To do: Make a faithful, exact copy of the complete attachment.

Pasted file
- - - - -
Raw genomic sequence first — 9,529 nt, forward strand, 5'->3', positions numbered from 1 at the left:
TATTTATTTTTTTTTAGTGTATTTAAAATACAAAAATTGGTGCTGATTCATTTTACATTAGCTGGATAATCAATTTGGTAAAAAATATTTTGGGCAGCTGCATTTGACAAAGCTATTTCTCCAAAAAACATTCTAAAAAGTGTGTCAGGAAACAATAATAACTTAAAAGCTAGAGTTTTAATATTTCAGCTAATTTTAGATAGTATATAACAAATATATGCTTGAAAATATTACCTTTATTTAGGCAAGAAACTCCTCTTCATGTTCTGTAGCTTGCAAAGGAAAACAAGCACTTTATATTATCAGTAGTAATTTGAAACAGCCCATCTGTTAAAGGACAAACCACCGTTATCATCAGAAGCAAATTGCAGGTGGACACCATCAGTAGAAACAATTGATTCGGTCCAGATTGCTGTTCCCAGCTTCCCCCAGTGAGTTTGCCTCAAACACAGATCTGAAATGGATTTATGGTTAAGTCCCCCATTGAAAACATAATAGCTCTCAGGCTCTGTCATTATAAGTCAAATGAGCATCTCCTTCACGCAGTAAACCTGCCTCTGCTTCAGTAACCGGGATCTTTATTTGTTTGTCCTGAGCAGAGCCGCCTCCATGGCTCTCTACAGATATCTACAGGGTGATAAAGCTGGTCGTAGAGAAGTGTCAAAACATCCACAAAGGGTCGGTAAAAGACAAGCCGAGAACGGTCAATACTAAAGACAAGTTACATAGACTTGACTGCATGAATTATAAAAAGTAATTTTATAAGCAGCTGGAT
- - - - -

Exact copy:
Raw genomic sequence first — 9,529 nt, forward strand, 5'->3', positions numbered from 1 at the left:
TATTTATTTTTTTTTAGTGTATTTAAAATACAAAAATTGGTGCTGATTCATTTTACATTAGCTGGATAATCAATTTGGTAAAAAATATTTTGGGCAGCTGCATTTGACAAAGCTATTTCTCCAAAAAACATTCTAAAAAGTGTGTCAGGAAACAATAATAACTTAAAAGCTAGAGTTTTAATATTTCAGCTAATTTTAGATAGTATATAACAAATATATGCTTGAAAATATTACCTTTATTTAGGCAAGAAACTCCTCTTCATGTTCTGTAGCTTGCAAAGGAAAACAAGCACTTTATATTATCAGTAGTAATTTGAAACAGCCCATCTGTTAAAGGACAAACCACCGTTATCATCAGAAGCAAATTGCAGGTGGACACCATCAGTAGAAACAATTGATTCGGTCCAGATTGCTGTTCCCAGCTTCCCCCAGTGAGTTTGCCTCAAACACAGATCTGAAATGGATTTATGGTTAAGTCCCCCATTGAAAACATAATAGCTCTCAGGCTCTGTCATTATAAGTCAAATGAGCATCTCCTTCACGCAGTAAACCTGCCTCTGCTTCAGTAACCGGGATCTTTATTTGTTTGTCCTGAGCAGAGCCGCCTCCATGGCTCTCTACAGATATCTACAGGGTGATAAAGCTGGTCGTAGAGAAGTGTCAAAACATCCACAAAGGGTCGGTAAAAGACAAGCCGAGAACGGTCAATACTAAAGACAAGTTACATAGACTTGACTGCATGAATTATAAAAAGTAATTTTATAAGCAGCTGGAT